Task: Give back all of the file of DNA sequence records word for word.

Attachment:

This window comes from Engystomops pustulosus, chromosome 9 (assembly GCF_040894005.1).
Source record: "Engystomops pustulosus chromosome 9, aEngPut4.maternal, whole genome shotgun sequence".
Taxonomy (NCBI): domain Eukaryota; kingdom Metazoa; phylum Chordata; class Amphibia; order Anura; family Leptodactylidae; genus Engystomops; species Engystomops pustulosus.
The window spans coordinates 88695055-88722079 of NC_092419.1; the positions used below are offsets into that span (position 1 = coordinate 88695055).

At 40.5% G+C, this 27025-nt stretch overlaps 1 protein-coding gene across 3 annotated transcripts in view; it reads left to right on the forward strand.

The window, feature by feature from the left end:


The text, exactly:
This window comes from Engystomops pustulosus, chromosome 9 (assembly GCF_040894005.1).
Source record: "Engystomops pustulosus chromosome 9, aEngPut4.maternal, whole genome shotgun sequence".
Taxonomy (NCBI): domain Eukaryota; kingdom Metazoa; phylum Chordata; class Amphibia; order Anura; family Leptodactylidae; genus Engystomops; species Engystomops pustulosus.
The window spans coordinates 88695055-88722079 of NC_092419.1; the positions used below are offsets into that span (position 1 = coordinate 88695055).

At 40.5% G+C, this 27025-nt stretch overlaps 1 protein-coding gene across 3 annotated transcripts in view; it reads left to right on the forward strand.

The window, feature by feature from the left end: